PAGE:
Fiordland was an important area for Maori, and although there were few permanent residents, this area was an important seasonal food gathering area. It was also rich in Pounamu (New Zealand jade) - that was highly valued by the early Maori. The northern part of Fiordland was frequented by early Maori for up to 600 years before the first Europeans arrived.
The most notable of the early explorers was Captain Cook. He visited Dusky Sound in 1773 and stayed for several weeks. Captain Cook's charts and maps encouraged early sealers and whalers to become the first residents in Fiordland.
Charles Nairn and William Stephen were the first Europeans to see Lakes Te Anau and Manapouri in 1851. They were followed by early run holders who set up stations at Te Anau, Te Anau Downs and in the land between the two lakes.
The first resident in Te Anau was Richard Henry in 1883. He dedicated his life to saving the flightless birds of Fiordland. Richard Henry was known as "The Caretaker of Resolution Island".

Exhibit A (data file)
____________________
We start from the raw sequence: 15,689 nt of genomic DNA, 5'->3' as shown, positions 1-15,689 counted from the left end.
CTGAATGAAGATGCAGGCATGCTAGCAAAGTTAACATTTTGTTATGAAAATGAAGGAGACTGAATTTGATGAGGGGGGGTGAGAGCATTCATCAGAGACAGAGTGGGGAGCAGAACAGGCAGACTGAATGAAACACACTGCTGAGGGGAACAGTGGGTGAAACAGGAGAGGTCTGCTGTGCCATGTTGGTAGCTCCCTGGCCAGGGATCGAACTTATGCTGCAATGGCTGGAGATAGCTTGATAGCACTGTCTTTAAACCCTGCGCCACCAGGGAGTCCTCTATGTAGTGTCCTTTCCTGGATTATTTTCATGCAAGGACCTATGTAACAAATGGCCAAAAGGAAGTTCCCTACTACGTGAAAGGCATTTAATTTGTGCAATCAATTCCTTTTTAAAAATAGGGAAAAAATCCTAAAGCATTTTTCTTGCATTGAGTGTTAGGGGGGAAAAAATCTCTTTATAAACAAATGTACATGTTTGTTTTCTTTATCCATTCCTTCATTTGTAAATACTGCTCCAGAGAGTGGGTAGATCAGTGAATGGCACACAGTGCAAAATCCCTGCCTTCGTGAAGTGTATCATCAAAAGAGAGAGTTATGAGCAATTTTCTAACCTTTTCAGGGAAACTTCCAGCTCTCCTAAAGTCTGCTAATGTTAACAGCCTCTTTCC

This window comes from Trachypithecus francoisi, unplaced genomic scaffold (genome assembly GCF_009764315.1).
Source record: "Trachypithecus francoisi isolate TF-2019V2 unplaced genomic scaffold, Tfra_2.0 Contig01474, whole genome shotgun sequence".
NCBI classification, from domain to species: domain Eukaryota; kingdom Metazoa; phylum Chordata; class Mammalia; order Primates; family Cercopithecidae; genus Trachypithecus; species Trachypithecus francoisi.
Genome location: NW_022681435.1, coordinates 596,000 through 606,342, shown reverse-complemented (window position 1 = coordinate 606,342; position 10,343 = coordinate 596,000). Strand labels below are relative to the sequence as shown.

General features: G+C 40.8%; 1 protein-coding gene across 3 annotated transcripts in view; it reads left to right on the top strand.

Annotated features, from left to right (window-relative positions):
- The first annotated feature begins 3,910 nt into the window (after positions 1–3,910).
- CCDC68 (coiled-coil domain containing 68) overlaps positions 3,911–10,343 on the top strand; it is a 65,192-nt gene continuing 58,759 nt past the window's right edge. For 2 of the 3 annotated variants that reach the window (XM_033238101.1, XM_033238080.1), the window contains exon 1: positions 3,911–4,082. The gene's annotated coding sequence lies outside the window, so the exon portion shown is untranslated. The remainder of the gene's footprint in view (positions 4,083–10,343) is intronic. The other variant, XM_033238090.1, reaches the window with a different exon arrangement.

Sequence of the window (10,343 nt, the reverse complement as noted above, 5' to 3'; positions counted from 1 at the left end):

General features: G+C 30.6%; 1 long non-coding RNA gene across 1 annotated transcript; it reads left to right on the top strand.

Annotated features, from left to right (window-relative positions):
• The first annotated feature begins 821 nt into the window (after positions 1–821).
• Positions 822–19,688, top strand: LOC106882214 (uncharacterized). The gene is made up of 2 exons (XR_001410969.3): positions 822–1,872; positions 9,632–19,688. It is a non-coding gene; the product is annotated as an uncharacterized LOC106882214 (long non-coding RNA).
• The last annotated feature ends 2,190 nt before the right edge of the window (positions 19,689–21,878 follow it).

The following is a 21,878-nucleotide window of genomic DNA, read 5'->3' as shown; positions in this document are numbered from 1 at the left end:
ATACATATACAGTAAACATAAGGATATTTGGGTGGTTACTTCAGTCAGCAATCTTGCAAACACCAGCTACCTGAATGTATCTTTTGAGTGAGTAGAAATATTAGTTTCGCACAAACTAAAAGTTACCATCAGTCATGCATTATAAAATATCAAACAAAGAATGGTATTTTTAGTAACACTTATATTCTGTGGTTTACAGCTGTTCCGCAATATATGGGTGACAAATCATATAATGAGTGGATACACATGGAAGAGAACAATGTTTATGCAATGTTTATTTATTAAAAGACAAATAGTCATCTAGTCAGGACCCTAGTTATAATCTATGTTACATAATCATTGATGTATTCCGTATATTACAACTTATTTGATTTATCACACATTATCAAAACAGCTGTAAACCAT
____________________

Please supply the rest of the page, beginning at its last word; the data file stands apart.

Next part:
Quintin McKinnon was another early resident. In 1888 he discovered the overland route from the head of Lake Te Anau to Milford Sound. This is the now world famous Milford Track. Fellow explorer Donald Sutherland was the first resident in Milford Sound, and discovered the Sutherland falls. W.H.Homer first mooted the idea of connecting Te Anau to Milford by road via a tunnel through the Homer Saddle. It wasn't until 1929 the work commenced and 1954 was the official opening of the tunnel to private cars.